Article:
LONDON Demand for batteries from auto makers in emerging markets and investor interest in new exchange traded products in base metals are likely to drive lead prices higher next year, although exchange inventories are bulging.
Lead, now around $2,450 a tone, will rise to above $2,500 a tone on average, with some analysts saying it may even cross the $2,700 mark.
But the increase will not be as marked as for other base metals like copper, which is hitting record highs on supply worries.
"We still have very high inventories, there is still a huge oversupply of the market, there is a lot of new capacity coming onstream in China," Commerzbank analyst Daniel Briesemann said.
Lead stocks held around the world in warehouses of the London Metal Exchange (LME), are close to 10-1/2 year highs.
Demand for lead is steadier than that for most other base metals as about 40 to 50 percent is for replacement batteries, making it very resilient.
China's auto sector and rebounding production in Europe and North America have boosted demand for batteries this year.
However as scrappage schemes in Europe -- launched to help crisis-hit carmakers last year give sales a boost -- fade out, all eyes are on economies such as China, India and Brazil.
Vehicle sales in China could exceed 17 million units this year. Deutsche Bank sees that rising to some 20 million in 2011.
"Emerging market demand in consumer transport will be very important in driving lead demand in batteries," Deutsche Bank analyst Daniel Brebner said.
World lead usage is seen rising 4.5 percent this year to 9.02 million tones and by a further 5.8 percent next year to 9.55 million tones.
Lead on the LME is now nearly 60 percent higher since hitting its lowest this year at $1,535. Like other metals, it has climbed with help from a weaker dollar. But it has failed to match a 2010 peak of $2,690 hit in January, its highest since May 2008.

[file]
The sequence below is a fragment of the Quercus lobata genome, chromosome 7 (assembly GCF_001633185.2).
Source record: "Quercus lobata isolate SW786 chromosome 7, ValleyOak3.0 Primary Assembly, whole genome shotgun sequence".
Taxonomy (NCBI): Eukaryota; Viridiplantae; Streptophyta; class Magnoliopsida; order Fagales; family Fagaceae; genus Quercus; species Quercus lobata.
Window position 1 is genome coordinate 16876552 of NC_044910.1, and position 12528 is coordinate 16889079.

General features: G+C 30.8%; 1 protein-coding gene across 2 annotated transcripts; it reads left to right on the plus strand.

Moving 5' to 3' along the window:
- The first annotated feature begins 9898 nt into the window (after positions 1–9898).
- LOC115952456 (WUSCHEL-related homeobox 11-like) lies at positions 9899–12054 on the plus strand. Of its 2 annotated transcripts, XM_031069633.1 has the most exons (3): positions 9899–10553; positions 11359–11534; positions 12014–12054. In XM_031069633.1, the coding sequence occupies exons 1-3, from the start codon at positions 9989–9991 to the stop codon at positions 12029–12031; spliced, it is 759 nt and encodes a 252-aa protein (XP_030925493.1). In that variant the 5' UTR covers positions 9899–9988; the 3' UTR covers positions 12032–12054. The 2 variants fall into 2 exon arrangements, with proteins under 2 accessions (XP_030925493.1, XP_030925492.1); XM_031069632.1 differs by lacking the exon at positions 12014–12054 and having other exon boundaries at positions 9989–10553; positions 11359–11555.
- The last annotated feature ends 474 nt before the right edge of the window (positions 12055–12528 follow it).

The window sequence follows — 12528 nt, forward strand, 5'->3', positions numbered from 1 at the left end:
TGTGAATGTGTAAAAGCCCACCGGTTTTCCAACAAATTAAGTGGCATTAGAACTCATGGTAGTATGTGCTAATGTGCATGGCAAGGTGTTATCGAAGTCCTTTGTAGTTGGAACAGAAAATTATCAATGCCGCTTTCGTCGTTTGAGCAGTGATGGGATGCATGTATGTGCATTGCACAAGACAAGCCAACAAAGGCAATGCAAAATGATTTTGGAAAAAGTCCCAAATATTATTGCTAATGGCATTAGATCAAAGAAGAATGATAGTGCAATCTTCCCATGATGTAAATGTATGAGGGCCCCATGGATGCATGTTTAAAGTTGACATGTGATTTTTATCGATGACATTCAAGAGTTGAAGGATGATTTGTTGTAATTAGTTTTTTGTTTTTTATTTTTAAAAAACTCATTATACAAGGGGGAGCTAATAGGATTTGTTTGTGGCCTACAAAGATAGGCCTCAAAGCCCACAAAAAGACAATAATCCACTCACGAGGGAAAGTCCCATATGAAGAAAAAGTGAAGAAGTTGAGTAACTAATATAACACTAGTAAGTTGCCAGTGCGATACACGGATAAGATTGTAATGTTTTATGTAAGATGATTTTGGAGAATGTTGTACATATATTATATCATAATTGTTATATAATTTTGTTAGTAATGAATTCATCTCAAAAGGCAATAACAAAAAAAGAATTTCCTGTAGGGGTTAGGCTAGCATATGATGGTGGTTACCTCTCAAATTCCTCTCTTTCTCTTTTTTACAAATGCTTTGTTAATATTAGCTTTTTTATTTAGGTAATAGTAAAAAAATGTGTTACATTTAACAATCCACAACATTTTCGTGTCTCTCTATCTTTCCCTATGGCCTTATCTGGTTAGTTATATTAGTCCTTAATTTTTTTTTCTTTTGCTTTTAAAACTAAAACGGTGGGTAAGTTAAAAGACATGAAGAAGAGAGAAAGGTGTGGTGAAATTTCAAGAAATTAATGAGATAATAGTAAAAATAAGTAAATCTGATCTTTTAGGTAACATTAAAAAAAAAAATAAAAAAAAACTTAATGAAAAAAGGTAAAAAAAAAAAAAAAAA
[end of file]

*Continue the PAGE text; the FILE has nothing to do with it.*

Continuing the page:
A cold snap in Britain has caused a surge in demand for replacement batteries in vehicles, car breakdown company RAC has said. Lead-acid batteries are more prone to failing in extreme weather so harsh conditions have raised expectations of a boost to lead demand.
"The unseasonably cold weather in North Western Europe is likely to see battery failures pick up relatively early this year," Citi said in a research note.
While the cold spell appears already to have led to a pick up in demand, with the metal being removed from warehouses in various locations, LME inventories at above 200,000 tones are still about five times higher than two years ago.
Investors are also focusing on exchange-traded products (ETP) or funds, with consumers worried they could divert metal away from the normal supply chain and distort prices.
ETF Securities launched the first physically-backed ETP for base metals last week, with copper, nickel and tin products. A physical lead ETP will be available next year.
"The launch of a lead ETF could allow investors greater access to that market," Brebner said.
The global lead market is forecast at a surplus of around 90,000 tones this year and next, according to the International Lead and Zinc Study Group. Some see it tightening further ahead.
"(Lead) doesn't have the huge excess inventories to work off that zinc and especially aluminum have, so that's why it looks better and the market should be in deficit by 2012," BNP Paribas analyst Stephen Briggs said. "But it's not going to be physically tight in the way copper and tin are going to be next year."
The Shanghai Futures Exchange is also likely to launch a lead contract in the second half of next year.
A lead contract in China, the world's top lead consumer and producer could increase arbitrage trade opportunities between Shanghai and the LME and boost investor interest in the metal.
"The impending introduction of the lead futures contract ... is likely to increase investor interest in lead in China, adding to price support on both the SHFE and LME," Societe Generale said in a note. It forecasts lead to average $2,775 next year.
Lead prices are already at levels where appetite for scrap metal is attracting criminals to strip lead roofs from Church of England buildings, sometimes using mapping system Google Earth to find targets.
About 8,000 insurance claims have been made for lead theft worth about 23 million pounds ($35.93 million) during the past three years, Church estates commissioner Tony Baldry said this month.
(Editing by Anthony Barker)